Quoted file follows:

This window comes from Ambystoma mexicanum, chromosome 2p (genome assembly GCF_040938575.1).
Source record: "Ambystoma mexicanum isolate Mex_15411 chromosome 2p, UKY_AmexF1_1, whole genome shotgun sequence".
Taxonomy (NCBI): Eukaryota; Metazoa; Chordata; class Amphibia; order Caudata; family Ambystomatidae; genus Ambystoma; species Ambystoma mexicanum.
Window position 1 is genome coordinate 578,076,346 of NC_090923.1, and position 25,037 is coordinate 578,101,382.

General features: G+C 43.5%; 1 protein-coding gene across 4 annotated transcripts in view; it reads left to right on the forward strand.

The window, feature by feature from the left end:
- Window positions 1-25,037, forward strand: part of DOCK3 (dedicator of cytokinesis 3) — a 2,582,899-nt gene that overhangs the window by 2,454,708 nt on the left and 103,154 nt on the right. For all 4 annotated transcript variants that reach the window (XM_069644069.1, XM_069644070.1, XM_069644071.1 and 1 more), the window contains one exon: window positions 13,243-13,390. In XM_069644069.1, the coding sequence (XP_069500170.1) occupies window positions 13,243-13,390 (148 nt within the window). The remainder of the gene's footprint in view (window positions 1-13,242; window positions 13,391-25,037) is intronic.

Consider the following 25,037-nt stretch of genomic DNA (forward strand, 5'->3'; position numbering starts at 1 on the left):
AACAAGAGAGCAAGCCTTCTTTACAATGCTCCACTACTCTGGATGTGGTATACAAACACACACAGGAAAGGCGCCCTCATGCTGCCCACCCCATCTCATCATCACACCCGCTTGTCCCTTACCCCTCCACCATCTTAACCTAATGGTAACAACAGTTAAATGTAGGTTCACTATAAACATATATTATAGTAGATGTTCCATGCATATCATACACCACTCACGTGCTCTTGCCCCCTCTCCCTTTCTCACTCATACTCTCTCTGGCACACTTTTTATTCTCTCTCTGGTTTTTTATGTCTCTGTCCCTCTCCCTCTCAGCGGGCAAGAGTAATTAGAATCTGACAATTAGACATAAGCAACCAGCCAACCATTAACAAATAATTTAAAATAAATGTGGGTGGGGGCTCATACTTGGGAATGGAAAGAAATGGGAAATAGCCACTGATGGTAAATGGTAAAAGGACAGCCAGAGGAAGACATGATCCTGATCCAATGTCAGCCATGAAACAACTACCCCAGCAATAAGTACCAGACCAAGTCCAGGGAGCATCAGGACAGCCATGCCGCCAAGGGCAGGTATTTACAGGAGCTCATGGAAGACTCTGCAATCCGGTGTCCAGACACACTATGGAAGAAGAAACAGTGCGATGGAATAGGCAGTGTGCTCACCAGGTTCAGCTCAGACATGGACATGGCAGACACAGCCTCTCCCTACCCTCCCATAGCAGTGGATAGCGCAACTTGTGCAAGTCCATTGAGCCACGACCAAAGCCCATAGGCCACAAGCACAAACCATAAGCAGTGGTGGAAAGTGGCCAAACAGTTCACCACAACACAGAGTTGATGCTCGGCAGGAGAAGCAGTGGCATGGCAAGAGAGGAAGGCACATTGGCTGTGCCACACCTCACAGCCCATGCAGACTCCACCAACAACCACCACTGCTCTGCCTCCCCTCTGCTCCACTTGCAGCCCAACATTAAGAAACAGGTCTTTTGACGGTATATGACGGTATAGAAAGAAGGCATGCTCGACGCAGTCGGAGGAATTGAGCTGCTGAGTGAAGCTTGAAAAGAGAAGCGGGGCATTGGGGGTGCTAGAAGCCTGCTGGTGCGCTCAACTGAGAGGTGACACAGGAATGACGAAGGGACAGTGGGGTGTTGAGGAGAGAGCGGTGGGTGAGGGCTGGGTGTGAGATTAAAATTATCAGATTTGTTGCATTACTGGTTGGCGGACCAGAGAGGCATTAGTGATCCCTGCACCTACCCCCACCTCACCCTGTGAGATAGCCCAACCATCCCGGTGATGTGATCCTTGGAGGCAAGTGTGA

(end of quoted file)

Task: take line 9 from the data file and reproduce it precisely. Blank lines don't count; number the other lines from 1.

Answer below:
AACAAGAGAGCAAGCCTTCTTTACAATGCTCCACTACTCTGGATGTGGTATACAAACACACACAGGAAAGGCGCCCTCATGCTGCCCACCCCATCTCATCATCACACCCGCTTGTCCCTTACCCCTCCACCATCTTAACCTAATGGTAACAACAGTTAAATGTAGGTTCACTATAAACATATATTATAGTAGATGTTCCATGCATATCATACACCACTCACGTGCTCTTGCCCCCTCTCCCTTTCTCACTCATACTCTCTCTGGCACACTTTTTATTCTCTCTCTGGTTTTTTATGTCTCTGTCCCTCTCCCTCTCAGCGGGCAAGAGTAATTAGAATCTGACAATTAGACATAAGCAACCAGCCAACCATTAACAAATAATTTAAAATAAATGTGGGTGGGGGCTCATACTTGGGAATGGAAAGAAATGGGAAATAGCCACTGATGGTAAATGGTAAAAGGACAGCCAGAGGAAGACATGATCCTGATCCAATGTCAGCCATGAAACAACTACCCCAGCAATAAGTACCAGACCAAGTCCAGGGAGCATCAGGACAGCCATGCCGCCAAGGGCAGGTATTTACAGGAGCTCATGGAAGACTCTGCAATCCGGTGTCCAGACACACTATGGAAGAAGAAACAGTGCGATGGAATAGGCAGTGTGCTCACCAGGTTCAGCTCAGACATGGACATGGCAGACACAGCCTCTCCCTACCCTCCCATAGCAGTGGATAGCGCAACTTGTGCAAGTCCATTGAGCCACGACCAAAGCCCATAGGCCACAAGCACAAACCATAAGCAGTGGTGGAAAGTGGCCAAACAGTTCACCACAACACAGAGTTGATGCTCGGCAGGAGAAGCAGTGGCATGGCAAGAGAGGAAGGCACATTGGCTGTGCCACACCTCACAGCCCATGCAGACTCCACCAACAACCACCACTGCTCTGCCTCCCCTCTGCTCCACTTGCAGCCCAACATTAAGAAACAGGTCTTTTGACGGTATATGACGGTATAGAAAGAAGGCATGCTCGACGCAGTCGGAGGAATTGAGCTGCTGAGTGAAGCTTGAAAAGAGAAGCGGGGCATTGGGGGTGCTAGAAGCCTGCTGGTGCGCTCAACTGAGAGGTGACACAGGAATGACGAAGGGACAGTGGGGTGTTGAGGAGAGAGCGGTGGGTGAGGGCTGGGTGTGAGATTAAAATTATCAGATTTGTTGCATTACTGGTTGGCGGACCAGAGAGGCATTAGTGATCCCTGCACCTACCCCCACCTCACCCTGTGAGATAGCCCAACCATCCCGGTGATGTGATCCTTGGAGGCAAGTGTGA